Well, only one bunch of guys to ask really.......and so over to the JW forum I went.

“I would try it and see. Your biggest problem might be the leach will fall off and you will lose power as your effective sail area is reduced”

Had to remind myself which part of the sail the leech was (pitiful isn’t it – sorry guys!)

“Theoretically better performance in light air; less control. Shouldn't be hard to try out...”

(Unless you are an idiot like me – then it can be easily complicated).

“Steve, there has been an update in the rig plan for Navigator, the top battens have been shortened at the forward end to make the sail easier to stow, take 120mm off forward end of the top one, and 200mm off the next one down. You should be able to hand stitch the ends of the batten pockets to do that, and it’s not a problem to shorten the batten itself with a hacksaw and file”.

Wow! Hack at the battens........I’m a tea totaller but that sounds like seriously straying into ‘have a double scotch before embarking on that course of action to stiffen the spine’ kind of territory! did come from JW that’s OK with me. But hang on.....a vague memory is appearing. I'm sure Chris jeckells decided to do that unilaterally when he mad eup the sails............I think!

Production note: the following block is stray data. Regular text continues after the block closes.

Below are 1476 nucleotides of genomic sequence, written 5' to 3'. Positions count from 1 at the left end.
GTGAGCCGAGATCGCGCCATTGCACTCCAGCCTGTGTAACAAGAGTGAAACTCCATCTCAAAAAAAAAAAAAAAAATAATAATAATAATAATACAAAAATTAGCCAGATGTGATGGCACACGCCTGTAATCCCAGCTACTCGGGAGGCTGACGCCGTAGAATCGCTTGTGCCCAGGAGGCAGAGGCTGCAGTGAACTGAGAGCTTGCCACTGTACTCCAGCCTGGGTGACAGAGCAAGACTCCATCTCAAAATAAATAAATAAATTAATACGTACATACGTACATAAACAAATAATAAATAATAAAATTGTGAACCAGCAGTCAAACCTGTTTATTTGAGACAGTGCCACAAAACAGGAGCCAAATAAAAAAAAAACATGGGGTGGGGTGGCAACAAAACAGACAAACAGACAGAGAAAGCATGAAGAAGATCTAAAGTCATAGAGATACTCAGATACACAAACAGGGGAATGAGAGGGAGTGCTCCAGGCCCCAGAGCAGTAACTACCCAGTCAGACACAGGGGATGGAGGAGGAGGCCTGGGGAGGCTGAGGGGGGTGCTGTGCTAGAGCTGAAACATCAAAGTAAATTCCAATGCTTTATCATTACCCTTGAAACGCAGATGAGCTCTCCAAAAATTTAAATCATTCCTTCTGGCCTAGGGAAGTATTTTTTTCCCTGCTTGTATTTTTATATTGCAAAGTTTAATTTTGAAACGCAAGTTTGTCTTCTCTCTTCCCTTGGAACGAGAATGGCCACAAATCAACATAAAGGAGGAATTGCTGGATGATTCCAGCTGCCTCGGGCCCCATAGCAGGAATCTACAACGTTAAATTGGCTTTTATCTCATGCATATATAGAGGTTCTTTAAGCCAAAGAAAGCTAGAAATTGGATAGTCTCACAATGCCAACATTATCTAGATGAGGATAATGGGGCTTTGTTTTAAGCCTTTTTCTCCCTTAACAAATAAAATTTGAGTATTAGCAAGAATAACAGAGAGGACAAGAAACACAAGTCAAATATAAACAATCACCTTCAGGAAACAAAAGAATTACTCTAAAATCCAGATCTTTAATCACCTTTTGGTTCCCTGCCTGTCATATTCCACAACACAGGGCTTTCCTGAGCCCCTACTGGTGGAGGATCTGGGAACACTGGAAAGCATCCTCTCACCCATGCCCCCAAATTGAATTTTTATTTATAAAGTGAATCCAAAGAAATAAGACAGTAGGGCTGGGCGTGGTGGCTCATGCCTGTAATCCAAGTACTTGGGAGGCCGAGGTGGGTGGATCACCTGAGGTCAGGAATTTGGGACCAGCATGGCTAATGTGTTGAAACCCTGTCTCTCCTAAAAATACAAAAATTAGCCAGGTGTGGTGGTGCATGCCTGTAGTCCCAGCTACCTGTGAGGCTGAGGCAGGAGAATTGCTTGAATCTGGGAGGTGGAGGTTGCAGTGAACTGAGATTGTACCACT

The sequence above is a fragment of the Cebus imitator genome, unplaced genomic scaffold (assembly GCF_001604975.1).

Don't bother asking: it didn't work...hardly surprising really!
The word 'shambolic' is the politest I can use here 

“I tried removing them all once just to see what would happen. Didn't work. The sail folds and flops over along a line from head to clew”.

Hang on – head and clew, where is my ‘dinghy sailing for dummies’ book?

“I think the reason your sail only bulges a bit when stowed is because your batten pockets are set at more of a vertical angle than mine. Mine are set more horizontally. Consequently, I have to pull my battens about half way out of the pockets every time I furl, which I want to avoid. Otherwise they're in my face or at a risk of snapping in half. Longer battens are generally better for sail shape, so since yours is working I'd be hesitant to mess with it too”.

 Ha, a good observation!

“Next time I'm out I plan on trying John's shortened batten suggestion, and experiment with other lengths, and I'll report back with the results. Looking over my Navigator photo collection, I'm encouraged to see many mainsails without any full length battens at all, and they have beautiful sail shapes too”.